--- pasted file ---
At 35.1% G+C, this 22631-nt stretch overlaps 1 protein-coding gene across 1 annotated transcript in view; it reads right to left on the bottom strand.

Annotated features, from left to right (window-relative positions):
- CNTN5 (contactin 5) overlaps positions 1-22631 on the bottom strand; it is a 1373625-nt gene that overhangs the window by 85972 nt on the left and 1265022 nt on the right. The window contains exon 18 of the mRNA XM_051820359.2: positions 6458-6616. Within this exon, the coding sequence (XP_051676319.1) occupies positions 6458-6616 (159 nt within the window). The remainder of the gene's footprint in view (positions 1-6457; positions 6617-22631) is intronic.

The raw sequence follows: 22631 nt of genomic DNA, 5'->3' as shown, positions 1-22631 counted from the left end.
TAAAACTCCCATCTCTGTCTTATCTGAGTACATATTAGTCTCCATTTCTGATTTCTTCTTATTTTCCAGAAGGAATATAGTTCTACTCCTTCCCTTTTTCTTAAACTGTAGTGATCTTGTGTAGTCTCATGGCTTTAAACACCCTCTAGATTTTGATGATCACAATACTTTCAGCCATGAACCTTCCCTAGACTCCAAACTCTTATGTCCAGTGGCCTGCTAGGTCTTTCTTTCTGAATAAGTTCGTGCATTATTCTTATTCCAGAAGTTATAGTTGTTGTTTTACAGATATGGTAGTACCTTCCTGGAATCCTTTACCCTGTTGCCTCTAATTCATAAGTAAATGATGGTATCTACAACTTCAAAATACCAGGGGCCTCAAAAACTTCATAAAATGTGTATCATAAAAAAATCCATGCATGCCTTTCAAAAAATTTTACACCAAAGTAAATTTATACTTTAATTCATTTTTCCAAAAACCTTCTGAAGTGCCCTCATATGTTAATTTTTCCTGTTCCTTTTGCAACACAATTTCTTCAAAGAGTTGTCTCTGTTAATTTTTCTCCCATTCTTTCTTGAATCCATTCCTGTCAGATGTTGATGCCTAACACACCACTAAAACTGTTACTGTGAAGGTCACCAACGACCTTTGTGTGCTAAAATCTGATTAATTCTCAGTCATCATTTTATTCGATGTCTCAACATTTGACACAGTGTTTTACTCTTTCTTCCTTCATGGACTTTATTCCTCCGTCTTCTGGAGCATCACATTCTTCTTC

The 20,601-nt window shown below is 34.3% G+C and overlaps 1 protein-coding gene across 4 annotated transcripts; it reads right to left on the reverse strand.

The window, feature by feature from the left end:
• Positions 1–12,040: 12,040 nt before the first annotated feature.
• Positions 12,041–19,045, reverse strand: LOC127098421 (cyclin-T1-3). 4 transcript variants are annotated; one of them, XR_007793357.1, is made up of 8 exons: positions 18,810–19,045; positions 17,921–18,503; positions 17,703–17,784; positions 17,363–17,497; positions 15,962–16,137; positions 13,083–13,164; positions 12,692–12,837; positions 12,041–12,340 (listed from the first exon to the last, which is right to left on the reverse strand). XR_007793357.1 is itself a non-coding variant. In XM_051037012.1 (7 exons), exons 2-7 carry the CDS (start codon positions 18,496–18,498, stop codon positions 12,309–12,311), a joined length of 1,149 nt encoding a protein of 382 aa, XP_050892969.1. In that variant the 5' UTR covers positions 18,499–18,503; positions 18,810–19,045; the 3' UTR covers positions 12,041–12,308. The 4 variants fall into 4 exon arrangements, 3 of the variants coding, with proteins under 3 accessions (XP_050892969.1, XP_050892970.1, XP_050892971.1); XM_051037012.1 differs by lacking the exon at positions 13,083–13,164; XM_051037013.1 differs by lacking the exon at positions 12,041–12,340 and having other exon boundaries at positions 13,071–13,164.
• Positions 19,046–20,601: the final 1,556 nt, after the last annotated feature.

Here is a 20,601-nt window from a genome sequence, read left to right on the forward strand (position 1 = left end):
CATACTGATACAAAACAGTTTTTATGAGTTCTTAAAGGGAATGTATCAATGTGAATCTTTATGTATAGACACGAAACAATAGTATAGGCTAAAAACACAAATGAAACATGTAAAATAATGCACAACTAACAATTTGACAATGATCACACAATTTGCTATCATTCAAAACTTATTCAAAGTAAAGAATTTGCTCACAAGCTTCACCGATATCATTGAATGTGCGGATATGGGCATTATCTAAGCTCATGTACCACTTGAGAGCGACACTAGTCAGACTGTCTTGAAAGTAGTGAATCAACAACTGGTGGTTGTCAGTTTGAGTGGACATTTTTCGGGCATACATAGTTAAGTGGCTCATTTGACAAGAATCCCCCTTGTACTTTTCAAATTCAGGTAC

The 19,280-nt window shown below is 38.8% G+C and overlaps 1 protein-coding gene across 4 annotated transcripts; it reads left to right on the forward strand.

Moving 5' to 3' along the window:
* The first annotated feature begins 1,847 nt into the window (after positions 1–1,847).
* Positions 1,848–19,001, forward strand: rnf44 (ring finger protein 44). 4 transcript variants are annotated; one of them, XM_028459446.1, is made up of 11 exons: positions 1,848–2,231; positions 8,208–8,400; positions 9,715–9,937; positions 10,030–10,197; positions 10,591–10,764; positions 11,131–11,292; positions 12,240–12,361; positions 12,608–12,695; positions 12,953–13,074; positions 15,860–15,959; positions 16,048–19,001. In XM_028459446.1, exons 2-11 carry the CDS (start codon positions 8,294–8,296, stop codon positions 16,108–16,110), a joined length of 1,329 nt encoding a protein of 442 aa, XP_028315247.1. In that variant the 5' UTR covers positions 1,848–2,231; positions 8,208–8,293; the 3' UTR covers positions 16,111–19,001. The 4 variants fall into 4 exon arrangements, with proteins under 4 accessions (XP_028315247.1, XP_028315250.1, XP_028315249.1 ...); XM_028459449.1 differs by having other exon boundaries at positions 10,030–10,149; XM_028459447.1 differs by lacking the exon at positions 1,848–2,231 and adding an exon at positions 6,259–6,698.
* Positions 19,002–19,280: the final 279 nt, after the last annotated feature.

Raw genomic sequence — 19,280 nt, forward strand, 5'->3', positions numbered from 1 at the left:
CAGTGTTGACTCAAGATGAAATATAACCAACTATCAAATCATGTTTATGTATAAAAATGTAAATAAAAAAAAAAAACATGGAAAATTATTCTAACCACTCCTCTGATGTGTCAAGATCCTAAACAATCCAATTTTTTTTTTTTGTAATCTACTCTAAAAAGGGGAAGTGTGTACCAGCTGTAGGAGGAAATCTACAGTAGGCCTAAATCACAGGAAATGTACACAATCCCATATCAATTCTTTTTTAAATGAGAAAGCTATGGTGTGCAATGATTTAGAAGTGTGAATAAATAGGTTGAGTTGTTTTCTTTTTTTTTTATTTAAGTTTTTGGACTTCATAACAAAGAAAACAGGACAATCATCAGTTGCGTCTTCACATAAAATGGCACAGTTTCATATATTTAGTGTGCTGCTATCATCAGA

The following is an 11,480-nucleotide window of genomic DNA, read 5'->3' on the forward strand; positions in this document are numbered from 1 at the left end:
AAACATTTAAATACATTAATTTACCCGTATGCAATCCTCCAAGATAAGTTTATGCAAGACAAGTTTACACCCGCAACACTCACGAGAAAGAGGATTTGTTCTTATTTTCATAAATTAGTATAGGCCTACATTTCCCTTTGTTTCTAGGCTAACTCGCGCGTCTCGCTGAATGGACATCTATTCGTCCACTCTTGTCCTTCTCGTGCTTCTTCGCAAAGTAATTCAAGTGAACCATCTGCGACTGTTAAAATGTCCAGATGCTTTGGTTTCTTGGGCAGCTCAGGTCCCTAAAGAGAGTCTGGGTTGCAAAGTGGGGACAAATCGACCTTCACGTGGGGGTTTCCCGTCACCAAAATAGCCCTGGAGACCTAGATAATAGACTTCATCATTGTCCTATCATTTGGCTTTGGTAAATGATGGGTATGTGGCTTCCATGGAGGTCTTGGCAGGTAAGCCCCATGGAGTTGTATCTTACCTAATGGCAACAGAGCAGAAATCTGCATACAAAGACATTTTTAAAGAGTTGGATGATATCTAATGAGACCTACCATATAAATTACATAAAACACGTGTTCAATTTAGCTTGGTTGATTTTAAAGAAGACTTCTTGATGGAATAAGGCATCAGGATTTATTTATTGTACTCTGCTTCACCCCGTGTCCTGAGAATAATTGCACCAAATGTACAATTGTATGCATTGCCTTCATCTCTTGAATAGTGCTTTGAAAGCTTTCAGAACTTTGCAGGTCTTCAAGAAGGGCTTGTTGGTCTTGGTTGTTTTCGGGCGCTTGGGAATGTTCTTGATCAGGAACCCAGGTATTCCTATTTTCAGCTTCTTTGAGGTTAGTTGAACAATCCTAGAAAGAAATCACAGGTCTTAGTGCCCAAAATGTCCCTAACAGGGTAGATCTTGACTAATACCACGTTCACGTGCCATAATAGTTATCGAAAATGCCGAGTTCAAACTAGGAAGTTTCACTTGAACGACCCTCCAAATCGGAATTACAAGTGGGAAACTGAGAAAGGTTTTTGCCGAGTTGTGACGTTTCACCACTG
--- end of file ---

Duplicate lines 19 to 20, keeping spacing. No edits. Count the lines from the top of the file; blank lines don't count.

CAGTGTTGACTCAAGATGAAATATAACCAACTATCAAATCATGTTTATGTATAAAAATGTAAATAAAAAAAAAAAACATGGAAAATTATTCTAACCACTCCTCTGATGTGTCAAGATCCTAAACAATCCAATTTTTTTTTTTTGTAATCTACTCTAAAAAGGGGAAGTGTGTACCAGCTGTAGGAGGAAATCTACAGTAGGCCTAAATCACAGGAAATGTACACAATCCCATATCAATTCTTTTTTAAATGAGAAAGCTATGGTGTGCAATGATTTAGAAGTGTGAATAAATAGGTTGAGTTGTTTTCTTTTTTTTTTATTTAAGTTTTTGGACTTCATAACAAAGAAAACAGGACAATCATCAGTTGCGTCTTCACATAAAATGGCACAGTTTCATATATTTAGTGTGCTGCTATCATCAGA

The following is an 11,480-nucleotide window of genomic DNA, read 5'->3' on the forward strand; positions in this document are numbered from 1 at the left end: